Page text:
Lanhydrock  Cornwall


In 1870-72, John Marius Wilson's Imperial Gazetteer of England and Wales described Lanhydrock like this:

LANHYDROCK, a parish in Bodmin district, Cornwall; within Bodmin borough, on the river Fowey, adjacent to the Cornwall railway, 3 miles SE by S of Bodmin. Post-town, Bodmin, Acres, 1,755. Real property, £1,460. Pop., 197. Houses, 44. The manor belonged to the Glynns and others; passed to the Robarteses, Earls of Radnor; and belongs now to the Hon. ...

Mrs. Agar. Lanhydrock House, the manorial mansion, is now occupied by T. J. Agar Robartes, Esq.; has N and S wings of respectively 1636 and 1642; is a granite edifice, partly in its original condition, partly modernized; contains a gallery 116 feet long; was garrisoned for the parliament, against Charles I., in 1644; and is approached by an avenue, planted in 1642. The living is a p. curacy in the diocese of Exeter. Value, not reported. Patron, the Hon. Mrs. Agar. The church stands close to Lanhydrock House; has an embattled tower; and contains monuments of the Earls of Radnor. The churchyard contains an ancient granite cross. There are two national schools.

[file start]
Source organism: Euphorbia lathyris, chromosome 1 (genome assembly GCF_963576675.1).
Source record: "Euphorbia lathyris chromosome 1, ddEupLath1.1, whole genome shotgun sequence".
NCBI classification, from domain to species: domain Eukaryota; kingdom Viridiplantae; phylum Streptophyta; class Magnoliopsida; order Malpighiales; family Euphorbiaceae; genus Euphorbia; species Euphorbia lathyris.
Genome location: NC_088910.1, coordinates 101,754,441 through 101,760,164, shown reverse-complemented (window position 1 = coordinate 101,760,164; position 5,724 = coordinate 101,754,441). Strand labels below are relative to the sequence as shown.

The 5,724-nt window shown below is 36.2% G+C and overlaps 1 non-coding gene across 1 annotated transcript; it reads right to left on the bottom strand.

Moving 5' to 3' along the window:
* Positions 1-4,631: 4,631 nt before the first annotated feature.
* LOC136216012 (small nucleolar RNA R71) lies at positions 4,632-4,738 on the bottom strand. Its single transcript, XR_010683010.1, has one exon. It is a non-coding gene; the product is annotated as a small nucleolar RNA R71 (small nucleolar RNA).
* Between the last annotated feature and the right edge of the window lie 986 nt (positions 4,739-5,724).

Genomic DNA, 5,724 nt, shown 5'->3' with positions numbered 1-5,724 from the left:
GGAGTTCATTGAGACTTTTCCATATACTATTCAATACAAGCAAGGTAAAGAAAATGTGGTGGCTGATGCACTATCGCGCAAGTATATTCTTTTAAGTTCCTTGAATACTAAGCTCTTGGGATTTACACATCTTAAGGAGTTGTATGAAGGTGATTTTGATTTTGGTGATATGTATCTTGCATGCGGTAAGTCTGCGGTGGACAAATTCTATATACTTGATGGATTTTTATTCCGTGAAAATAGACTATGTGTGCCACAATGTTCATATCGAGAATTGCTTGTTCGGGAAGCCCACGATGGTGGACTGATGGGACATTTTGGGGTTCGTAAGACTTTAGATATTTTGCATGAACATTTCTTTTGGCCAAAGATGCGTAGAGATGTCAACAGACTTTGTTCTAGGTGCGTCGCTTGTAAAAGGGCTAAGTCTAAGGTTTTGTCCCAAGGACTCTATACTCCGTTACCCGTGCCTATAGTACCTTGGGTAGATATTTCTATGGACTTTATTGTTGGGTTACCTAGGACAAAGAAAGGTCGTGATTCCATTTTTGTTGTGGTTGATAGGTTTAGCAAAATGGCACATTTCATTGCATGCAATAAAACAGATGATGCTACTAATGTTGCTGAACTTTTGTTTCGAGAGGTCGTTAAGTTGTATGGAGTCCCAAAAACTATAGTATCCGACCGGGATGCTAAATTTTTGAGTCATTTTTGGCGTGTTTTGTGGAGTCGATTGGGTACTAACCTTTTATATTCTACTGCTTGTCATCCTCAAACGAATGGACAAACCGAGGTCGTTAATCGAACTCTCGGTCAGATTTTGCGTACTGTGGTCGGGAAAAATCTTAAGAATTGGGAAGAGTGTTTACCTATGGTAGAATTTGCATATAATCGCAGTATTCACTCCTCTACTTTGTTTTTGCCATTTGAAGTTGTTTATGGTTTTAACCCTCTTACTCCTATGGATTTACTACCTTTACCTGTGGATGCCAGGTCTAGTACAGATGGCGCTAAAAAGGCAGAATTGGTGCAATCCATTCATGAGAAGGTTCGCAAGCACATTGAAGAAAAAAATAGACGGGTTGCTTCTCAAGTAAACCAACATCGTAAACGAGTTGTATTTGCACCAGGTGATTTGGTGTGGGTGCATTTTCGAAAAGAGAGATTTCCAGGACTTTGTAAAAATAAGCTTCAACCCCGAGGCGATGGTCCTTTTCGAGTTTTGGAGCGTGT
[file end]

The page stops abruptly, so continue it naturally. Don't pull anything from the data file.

Lanhydrock through time

Lanhydrock is now part of North Cornwall district. Click here for graphs and data of how North Cornwall has changed over two centuries. For statistics about Lanhydrock itself, go to Units and Statistics.

How to reference this page:

GB Historical GIS / University of Portsmouth, History of Lanhydrock in North Cornwall | Map and description, A Vision of Britain through Time.


Date accessed: 04th July 2022

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